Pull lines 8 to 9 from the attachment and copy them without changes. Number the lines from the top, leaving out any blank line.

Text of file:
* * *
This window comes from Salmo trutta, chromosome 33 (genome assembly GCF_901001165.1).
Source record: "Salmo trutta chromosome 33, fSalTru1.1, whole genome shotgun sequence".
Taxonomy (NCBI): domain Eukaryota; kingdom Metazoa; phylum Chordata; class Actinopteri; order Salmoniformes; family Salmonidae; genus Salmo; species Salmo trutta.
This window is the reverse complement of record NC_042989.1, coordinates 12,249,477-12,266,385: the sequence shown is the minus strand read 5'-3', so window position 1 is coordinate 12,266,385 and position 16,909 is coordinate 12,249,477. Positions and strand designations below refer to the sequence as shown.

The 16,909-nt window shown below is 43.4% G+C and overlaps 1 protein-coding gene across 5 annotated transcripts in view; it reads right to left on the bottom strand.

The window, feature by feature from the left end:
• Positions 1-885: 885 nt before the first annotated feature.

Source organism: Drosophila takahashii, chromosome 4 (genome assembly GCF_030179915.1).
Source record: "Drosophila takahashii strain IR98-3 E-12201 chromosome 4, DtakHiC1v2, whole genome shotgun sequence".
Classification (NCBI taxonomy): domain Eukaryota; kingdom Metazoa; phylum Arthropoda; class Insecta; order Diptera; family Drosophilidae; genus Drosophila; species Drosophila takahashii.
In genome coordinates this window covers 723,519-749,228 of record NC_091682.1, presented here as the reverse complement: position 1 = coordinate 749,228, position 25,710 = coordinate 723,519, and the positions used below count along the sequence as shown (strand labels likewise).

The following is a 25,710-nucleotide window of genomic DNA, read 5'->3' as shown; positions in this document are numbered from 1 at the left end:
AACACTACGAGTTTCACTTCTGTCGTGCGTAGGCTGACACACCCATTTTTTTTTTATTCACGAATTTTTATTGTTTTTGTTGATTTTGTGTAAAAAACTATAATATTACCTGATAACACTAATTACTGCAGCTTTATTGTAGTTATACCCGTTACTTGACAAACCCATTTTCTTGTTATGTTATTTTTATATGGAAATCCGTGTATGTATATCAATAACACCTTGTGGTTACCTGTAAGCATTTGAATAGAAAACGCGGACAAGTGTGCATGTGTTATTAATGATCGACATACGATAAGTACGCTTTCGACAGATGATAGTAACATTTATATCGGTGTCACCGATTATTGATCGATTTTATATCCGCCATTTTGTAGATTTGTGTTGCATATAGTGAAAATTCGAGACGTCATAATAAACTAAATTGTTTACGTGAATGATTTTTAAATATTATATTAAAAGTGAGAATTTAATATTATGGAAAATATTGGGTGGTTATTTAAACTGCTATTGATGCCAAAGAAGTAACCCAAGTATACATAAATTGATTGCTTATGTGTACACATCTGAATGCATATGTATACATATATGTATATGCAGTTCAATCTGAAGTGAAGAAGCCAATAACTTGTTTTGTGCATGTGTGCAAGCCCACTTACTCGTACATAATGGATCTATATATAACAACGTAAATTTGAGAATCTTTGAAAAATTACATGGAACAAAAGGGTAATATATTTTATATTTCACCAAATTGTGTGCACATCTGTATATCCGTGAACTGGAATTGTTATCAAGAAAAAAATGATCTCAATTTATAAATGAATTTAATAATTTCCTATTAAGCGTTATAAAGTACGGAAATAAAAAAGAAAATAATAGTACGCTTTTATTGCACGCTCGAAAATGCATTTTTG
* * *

Source organism: Drosophila takahashii, chromosome 4 (genome assembly GCF_030179915.1).
Source record: "Drosophila takahashii strain IR98-3 E-12201 chromosome 4, DtakHiC1v2, whole genome shotgun sequence".